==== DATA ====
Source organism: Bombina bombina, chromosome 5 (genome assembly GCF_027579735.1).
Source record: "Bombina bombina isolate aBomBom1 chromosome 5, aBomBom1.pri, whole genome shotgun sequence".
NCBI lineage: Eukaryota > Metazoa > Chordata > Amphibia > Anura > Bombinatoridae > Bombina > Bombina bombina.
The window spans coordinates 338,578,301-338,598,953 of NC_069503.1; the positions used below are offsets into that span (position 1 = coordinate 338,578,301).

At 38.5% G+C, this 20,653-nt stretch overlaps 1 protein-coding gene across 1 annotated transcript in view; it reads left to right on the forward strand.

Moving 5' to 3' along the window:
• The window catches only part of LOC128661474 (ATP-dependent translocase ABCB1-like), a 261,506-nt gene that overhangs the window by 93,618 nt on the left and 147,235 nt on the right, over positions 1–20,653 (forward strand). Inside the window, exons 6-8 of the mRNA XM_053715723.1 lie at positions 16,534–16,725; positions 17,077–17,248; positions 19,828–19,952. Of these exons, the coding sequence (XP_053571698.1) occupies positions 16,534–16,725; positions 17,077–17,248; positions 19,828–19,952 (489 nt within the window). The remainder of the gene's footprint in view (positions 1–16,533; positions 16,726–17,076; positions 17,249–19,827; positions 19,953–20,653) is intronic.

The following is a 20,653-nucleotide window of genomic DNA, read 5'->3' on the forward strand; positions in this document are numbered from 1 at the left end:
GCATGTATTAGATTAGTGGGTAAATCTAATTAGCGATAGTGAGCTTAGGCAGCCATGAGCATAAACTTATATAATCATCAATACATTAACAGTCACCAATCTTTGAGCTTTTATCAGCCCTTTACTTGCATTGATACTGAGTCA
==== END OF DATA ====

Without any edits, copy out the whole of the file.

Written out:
Source organism: Bombina bombina, chromosome 5 (genome assembly GCF_027579735.1).
Source record: "Bombina bombina isolate aBomBom1 chromosome 5, aBomBom1.pri, whole genome shotgun sequence".
NCBI lineage: Eukaryota > Metazoa > Chordata > Amphibia > Anura > Bombinatoridae > Bombina > Bombina bombina.
The window spans coordinates 338,578,301-338,598,953 of NC_069503.1; the positions used below are offsets into that span (position 1 = coordinate 338,578,301).

At 38.5% G+C, this 20,653-nt stretch overlaps 1 protein-coding gene across 1 annotated transcript in view; it reads left to right on the forward strand.

Moving 5' to 3' along the window:
• The window catches only part of LOC128661474 (ATP-dependent translocase ABCB1-like), a 261,506-nt gene that overhangs the window by 93,618 nt on the left and 147,235 nt on the right, over positions 1–20,653 (forward strand). Inside the window, exons 6-8 of the mRNA XM_053715723.1 lie at positions 16,534–16,725; positions 17,077–17,248; positions 19,828–19,952. Of these exons, the coding sequence (XP_053571698.1) occupies positions 16,534–16,725; positions 17,077–17,248; positions 19,828–19,952 (489 nt within the window). The remainder of the gene's footprint in view (positions 1–16,533; positions 16,726–17,076; positions 17,249–19,827; positions 19,953–20,653) is intronic.

The following is a 20,653-nucleotide window of genomic DNA, read 5'->3' on the forward strand; positions in this document are numbered from 1 at the left end:
GCATGTATTAGATTAGTGGGTAAATCTAATTAGCGATAGTGAGCTTAGGCAGCCATGAGCATAAACTTATATAATCATCAATACATTAACAGTCACCAATCTTTGAGCTTTTATCAGCCCTTTACTTGCATTGATACTGAGTCA